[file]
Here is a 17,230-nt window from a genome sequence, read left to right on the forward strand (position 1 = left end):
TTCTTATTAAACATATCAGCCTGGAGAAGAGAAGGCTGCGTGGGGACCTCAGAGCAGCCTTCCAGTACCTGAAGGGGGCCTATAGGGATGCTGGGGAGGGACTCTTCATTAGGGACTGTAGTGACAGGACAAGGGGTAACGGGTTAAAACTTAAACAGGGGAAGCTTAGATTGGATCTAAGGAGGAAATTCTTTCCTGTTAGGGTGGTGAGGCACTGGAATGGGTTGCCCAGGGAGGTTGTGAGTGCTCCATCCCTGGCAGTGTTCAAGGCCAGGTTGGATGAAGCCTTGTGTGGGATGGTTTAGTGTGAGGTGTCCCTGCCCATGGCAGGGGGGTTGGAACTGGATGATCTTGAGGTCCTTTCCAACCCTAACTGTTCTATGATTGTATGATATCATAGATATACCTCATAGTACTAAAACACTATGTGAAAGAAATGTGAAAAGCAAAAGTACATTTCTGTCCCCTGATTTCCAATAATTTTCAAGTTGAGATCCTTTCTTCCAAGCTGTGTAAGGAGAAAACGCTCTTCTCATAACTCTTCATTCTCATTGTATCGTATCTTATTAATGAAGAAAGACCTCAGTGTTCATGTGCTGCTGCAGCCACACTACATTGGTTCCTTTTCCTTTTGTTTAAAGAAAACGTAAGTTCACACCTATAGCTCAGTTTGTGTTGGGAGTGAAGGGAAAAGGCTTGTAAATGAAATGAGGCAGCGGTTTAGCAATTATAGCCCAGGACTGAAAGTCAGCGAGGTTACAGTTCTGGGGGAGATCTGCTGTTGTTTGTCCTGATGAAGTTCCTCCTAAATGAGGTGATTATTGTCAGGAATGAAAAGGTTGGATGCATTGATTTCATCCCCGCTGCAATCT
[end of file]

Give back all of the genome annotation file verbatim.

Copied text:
Here is a 17,230-nt window from a genome sequence, read left to right on the forward strand (position 1 = left end):
TTCTTATTAAACATATCAGCCTGGAGAAGAGAAGGCTGCGTGGGGACCTCAGAGCAGCCTTCCAGTACCTGAAGGGGGCCTATAGGGATGCTGGGGAGGGACTCTTCATTAGGGACTGTAGTGACAGGACAAGGGGTAACGGGTTAAAACTTAAACAGGGGAAGCTTAGATTGGATCTAAGGAGGAAATTCTTTCCTGTTAGGGTGGTGAGGCACTGGAATGGGTTGCCCAGGGAGGTTGTGAGTGCTCCATCCCTGGCAGTGTTCAAGGCCAGGTTGGATGAAGCCTTGTGTGGGATGGTTTAGTGTGAGGTGTCCCTGCCCATGGCAGGGGGGTTGGAACTGGATGATCTTGAGGTCCTTTCCAACCCTAACTGTTCTATGATTGTATGATATCATAGATATACCTCATAGTACTAAAACACTATGTGAAAGAAATGTGAAAAGCAAAAGTACATTTCTGTCCCCTGATTTCCAATAATTTTCAAGTTGAGATCCTTTCTTCCAAGCTGTGTAAGGAGAAAACGCTCTTCTCATAACTCTTCATTCTCATTGTATCGTATCTTATTAATGAAGAAAGACCTCAGTGTTCATGTGCTGCTGCAGCCACACTACATTGGTTCCTTTTCCTTTTGTTTAAAGAAAACGTAAGTTCACACCTATAGCTCAGTTTGTGTTGGGAGTGAAGGGAAAAGGCTTGTAAATGAAATGAGGCAGCGGTTTAGCAATTATAGCCCAGGACTGAAAGTCAGCGAGGTTACAGTTCTGGGGGAGATCTGCTGTTGTTTGTCCTGATGAAGTTCCTCCTAAATGAGGTGATTATTGTCAGGAATGAAAAGGTTGGATGCATTGATTTCATCCCCGCTGCAATCT